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Ukrainian nuclear plant cut off from grid after Russian shelling

KYIV: Russian attacks were reported across large areas of Ukraine on Thursday, with shelling and missile strikes damaging infrastructure, including electricity supplies to Europe's largest nuclear plant, Ukrainian officials said.


The Zaporizhzhia nuclear power plant in southern Ukraine has again been disconnected from the power grid after Russian shelling damaged the remaining high voltage lines, leaving it with just diesel generators, Ukraine nuclear firm Energoatom said. The plant, in Russian hands but operated by Ukrainian workers, has 15 days' worth of fuel to run the generators, Energoatom said.


Its reactors need power to keep the fuel inside cool and prevent a meltdown. A senior official in Moscow said Russian special forces had prevented a Ukrainian attack on the plant. Russian Security Council Secretary Nikolai Patrushev, a close ally of President Vladimir Putin, also said Ukrainian forces "continue to shell the Zaporizhzhia nuclear power plant with Western weapons which could lead to a global catastrophe". Both sides have repeatedly accused the other of shelling the plant, accusations that both deny. Russian strikes were also reported in Kriviy Rih, in central Ukraine, and in Sumy and Kharkiv, in the northeast.


There was heavy fighting in the eastern regions of Luhansk and Donetsk. "The enemy is trying to keep the temporarily captured territories, concentrating its efforts on restraining the actions of the Defence Forces in certain areas," Ukraine's general staff said on Thursday. Reuters was unable to verify the battlefield reports. Russia has said it has targeted infrastructure as part of what it calls its "special military operation" to degrade the Ukrainian military and remove what it says is a potential threat against Russia's security. As a result, Ukrainian civilians have endured power cuts and reduced water supplies in recent weeks. Russia denies targeting civilians, though the conflict has killed thousands, displaced millions and left some Ukrainian cities in ruins.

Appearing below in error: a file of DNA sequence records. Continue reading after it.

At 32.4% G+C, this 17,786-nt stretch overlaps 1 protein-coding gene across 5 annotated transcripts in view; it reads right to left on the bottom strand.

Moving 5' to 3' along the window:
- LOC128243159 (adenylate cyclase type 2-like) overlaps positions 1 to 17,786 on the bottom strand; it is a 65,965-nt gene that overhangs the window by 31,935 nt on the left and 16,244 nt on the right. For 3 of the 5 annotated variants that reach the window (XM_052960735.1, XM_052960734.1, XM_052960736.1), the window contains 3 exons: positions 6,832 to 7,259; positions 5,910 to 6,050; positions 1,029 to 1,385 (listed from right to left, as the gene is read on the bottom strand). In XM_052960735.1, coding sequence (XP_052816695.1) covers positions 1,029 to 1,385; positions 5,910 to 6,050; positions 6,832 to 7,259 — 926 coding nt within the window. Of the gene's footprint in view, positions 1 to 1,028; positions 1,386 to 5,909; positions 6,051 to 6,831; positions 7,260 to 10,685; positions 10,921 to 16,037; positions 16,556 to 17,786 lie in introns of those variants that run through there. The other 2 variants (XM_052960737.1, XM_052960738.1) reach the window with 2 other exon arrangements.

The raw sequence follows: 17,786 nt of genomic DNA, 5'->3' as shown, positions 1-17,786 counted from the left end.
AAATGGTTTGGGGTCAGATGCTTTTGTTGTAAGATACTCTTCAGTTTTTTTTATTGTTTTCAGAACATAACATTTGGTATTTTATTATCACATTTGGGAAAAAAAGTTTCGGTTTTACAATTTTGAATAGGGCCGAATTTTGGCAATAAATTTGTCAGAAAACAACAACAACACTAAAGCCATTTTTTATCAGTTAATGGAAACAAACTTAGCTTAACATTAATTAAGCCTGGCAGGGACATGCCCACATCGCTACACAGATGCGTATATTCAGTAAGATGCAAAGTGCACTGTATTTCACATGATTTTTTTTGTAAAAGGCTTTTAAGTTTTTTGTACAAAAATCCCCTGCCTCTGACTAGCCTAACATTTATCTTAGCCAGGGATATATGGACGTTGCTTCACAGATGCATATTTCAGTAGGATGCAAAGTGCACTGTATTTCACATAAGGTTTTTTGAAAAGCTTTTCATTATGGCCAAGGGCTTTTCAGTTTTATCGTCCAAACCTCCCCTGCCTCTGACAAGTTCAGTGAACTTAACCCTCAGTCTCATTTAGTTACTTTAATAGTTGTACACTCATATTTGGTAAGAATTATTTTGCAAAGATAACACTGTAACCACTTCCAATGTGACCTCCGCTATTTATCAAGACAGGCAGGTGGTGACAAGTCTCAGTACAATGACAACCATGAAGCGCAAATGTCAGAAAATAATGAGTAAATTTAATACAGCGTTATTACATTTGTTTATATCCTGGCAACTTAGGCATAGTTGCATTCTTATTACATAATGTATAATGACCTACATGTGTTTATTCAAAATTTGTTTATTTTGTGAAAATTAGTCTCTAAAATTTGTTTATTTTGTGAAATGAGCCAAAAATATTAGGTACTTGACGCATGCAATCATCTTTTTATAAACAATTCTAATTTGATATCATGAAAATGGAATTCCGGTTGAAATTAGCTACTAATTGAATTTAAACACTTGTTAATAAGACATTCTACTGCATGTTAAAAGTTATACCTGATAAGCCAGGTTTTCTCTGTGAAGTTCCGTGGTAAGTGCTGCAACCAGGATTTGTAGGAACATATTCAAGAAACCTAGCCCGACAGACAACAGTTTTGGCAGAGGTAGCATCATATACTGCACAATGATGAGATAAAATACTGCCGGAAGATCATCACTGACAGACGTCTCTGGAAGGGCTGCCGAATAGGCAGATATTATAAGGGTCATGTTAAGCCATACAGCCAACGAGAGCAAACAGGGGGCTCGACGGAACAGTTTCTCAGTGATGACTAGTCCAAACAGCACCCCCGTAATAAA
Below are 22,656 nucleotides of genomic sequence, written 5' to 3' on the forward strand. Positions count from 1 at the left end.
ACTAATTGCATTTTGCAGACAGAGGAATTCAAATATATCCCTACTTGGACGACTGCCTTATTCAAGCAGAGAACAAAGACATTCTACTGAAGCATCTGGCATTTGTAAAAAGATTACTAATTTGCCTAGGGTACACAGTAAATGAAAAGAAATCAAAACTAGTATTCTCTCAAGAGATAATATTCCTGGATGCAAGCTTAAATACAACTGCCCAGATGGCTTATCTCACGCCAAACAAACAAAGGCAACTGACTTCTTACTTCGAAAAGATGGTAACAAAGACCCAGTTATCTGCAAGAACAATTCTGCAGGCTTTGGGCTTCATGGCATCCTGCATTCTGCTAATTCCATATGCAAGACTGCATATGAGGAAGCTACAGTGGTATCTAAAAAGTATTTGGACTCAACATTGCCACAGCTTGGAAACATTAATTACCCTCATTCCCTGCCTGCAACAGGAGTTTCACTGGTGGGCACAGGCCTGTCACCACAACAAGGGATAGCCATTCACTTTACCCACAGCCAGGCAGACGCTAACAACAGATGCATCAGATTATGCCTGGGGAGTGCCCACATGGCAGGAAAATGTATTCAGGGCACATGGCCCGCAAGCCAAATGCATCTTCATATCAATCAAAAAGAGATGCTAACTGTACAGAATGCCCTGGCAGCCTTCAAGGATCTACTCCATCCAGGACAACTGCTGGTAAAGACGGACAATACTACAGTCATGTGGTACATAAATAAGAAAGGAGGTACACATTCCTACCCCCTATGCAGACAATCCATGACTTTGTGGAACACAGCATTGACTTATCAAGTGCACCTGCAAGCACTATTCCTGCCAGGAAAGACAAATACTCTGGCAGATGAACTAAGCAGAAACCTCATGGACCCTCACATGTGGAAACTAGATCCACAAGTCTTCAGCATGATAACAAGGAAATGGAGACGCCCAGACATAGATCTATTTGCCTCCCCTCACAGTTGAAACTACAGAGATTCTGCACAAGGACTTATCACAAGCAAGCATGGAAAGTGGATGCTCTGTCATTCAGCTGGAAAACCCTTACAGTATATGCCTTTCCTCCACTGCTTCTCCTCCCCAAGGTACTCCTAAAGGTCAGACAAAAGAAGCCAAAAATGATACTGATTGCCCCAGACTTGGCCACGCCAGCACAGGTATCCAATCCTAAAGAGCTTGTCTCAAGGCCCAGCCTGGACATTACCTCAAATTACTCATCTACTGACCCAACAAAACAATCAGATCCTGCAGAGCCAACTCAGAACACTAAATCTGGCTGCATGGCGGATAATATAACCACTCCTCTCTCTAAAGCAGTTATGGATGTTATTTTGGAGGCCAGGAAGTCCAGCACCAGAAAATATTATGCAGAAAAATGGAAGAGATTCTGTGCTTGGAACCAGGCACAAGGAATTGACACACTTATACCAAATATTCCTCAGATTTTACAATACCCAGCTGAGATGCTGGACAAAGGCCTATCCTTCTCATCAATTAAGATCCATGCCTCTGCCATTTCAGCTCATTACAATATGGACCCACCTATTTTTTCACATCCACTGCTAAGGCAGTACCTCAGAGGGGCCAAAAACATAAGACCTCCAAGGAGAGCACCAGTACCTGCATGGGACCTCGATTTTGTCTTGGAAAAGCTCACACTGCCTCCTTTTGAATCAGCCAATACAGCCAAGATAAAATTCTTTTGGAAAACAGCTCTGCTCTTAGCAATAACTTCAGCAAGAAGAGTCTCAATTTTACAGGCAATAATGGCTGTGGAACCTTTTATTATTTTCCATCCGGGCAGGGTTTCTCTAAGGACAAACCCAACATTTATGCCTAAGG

Foreign ministers from the G7 group of rich democracies will discuss how best to coordinate further support for Ukraine when they meet on Thursday in Germany.


BRITISH ENVOY SUMMONED


On Thursday morning, the British ambassador was summoned to the foreign ministry in Moscow over Russia's claims that Britain was involved in a Ukrainian drone strike on Russia's Black Sea Fleet in Crimea. Ambassador Deborah Bronnert was in the ministry for around 30 minutes, a Reuters journalist at the scene said.


A small crowd outside chanted anti-British slogans and held up placards reading "Britain is a terrorist state". Russia temporarily suspended participation in a U.N.-brokered Black Sea Grain Initiative on Saturday after what it said was a major drone attack on vessels in the Bay of Sevastopol on the Crimean peninsula, which Russia annexed from Ukraine in 2014. Russia's defence ministry said the attack was carried out under the guidance and leadership of British navy specialists, an assertion Britain has dismissed as false. Putin has also accused Britain of being behind attacks on the Nord Stream pipelines in September that have put the multi-billion dollar gas link between Russia and Europe out of use, possibly permanently.


On Wednesday, Russia resumed participation in the grain deal freeing up exports from Ukraine, after Turkey and the United Nations helped keep Ukrainian grain flowing for several days without a Russian role in inspections. Russia's defence ministry justified the resumption by saying it had received guarantees from Ukraine that it would not use the Black Sea grain corridor for military operations against Russia. Ukraine said it had made no new commitments beyond the terms of the deal agreed in July. Seven ships carrying agricultural products left Ukrainian Black Sea ports on Thursday, Ukraine's infrastructure ministry said.


The vessels were loaded with 290,000 tonnes of food products and were headed towards European and Asian countries, it said in a statement without elaborating. The grain deal had helped alleviate a global food crisis by lifting a de facto Russian blockade on Ukraine, one of the world's biggest grain suppliers. The prospect of it collapsing this week revived fears of a worsening food crisis and rising prices. The prices of wheat, soybeans, corn and rapeseed fell sharply on global markets after Russia's announcement.


KHERSON COUNTEROFFENSIVE


In the south, a Ukrainian counteroffensive has left Russian forces fighting to hold their ground around the city of Kherson, where Russian-installed authorities were urging residents to evacuate, the Ukrainian military said. Kherson was the first city to fall to Russian forces, after they launched their invasion on Feb. 24. Residents who had collaborated with occupying forces were leaving and some departing medical staff had taken equipment from hospitals, the Ukraine military said. Residents of the town of Nova Zburivka had been given three days to leave and were told that evacuation would be obligatory from Nov. 5. Russian authorities have repeatedly said Ukraine could be preparing to attack the massive Kakhovka dam, upriver on the Dnipro, and flood the region. Kyiv denies that. "Obviously, we are afraid of this. That is why we are leaving," resident Pavel Ryazskiy, who was evacuated to Crimea, said of the possibility the dam could be destroyed.


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